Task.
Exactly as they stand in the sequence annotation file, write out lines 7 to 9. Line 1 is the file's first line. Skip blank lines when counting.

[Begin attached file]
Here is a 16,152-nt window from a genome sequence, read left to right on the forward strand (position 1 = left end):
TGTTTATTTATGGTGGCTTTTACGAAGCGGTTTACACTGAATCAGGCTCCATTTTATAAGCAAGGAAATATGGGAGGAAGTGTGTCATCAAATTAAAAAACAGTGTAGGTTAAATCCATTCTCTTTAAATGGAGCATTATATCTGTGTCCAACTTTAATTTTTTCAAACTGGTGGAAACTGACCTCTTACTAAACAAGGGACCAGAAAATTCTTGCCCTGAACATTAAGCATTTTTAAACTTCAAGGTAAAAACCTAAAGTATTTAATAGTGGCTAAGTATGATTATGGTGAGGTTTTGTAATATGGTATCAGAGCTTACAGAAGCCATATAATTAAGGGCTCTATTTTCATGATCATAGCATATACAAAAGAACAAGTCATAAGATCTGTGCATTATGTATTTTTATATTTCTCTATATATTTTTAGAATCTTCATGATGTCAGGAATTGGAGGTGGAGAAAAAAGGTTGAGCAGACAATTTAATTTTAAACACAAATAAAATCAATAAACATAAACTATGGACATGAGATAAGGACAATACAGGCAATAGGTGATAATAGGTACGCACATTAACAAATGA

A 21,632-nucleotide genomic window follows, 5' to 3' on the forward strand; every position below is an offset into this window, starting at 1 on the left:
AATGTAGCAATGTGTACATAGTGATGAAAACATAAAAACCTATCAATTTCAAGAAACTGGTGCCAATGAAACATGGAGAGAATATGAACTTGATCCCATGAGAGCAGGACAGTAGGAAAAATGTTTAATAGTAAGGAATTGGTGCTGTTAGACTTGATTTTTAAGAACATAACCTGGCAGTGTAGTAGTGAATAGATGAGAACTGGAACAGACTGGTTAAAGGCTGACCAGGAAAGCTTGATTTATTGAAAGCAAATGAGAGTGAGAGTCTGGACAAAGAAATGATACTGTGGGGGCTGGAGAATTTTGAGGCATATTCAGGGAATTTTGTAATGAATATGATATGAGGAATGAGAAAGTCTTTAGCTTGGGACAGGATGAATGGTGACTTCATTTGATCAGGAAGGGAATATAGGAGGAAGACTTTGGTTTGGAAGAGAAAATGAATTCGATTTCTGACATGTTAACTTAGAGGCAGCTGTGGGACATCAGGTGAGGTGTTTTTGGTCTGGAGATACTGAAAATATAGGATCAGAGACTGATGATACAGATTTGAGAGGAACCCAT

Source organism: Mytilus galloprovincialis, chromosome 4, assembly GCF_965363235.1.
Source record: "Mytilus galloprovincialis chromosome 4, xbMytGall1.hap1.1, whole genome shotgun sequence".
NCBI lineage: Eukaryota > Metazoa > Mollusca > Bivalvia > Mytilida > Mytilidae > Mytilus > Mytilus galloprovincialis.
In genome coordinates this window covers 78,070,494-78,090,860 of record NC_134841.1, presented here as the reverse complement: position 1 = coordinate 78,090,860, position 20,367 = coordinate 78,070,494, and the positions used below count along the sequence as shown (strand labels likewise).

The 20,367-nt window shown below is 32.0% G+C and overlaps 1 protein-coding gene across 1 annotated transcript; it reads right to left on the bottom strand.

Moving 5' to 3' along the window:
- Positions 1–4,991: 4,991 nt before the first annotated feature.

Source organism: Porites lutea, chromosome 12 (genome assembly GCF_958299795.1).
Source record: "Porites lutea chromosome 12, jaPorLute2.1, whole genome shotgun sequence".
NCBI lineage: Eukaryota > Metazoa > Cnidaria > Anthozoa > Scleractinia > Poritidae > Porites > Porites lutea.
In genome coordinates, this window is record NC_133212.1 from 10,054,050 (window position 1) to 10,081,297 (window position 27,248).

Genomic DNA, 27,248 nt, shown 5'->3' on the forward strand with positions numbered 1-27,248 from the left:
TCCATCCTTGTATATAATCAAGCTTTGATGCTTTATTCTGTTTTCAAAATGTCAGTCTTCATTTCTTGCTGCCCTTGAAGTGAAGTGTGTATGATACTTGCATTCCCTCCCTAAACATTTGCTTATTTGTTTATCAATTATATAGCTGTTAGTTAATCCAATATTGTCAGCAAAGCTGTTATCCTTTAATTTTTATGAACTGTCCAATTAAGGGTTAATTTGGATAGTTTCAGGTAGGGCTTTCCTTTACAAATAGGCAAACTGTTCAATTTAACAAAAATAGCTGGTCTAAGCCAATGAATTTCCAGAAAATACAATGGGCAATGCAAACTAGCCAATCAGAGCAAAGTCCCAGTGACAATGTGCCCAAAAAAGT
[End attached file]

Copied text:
NCBI lineage: Eukaryota > Metazoa > Mollusca > Bivalvia > Mytilida > Mytilidae > Mytilus > Mytilus galloprovincialis.
In genome coordinates this window covers 78,070,494-78,090,860 of record NC_134841.1, presented here as the reverse complement: position 1 = coordinate 78,090,860, position 20,367 = coordinate 78,070,494, and the positions used below count along the sequence as shown (strand labels likewise).

The 20,367-nt window shown below is 32.0% G+C and overlaps 1 protein-coding gene across 1 annotated transcript; it reads right to left on the bottom strand.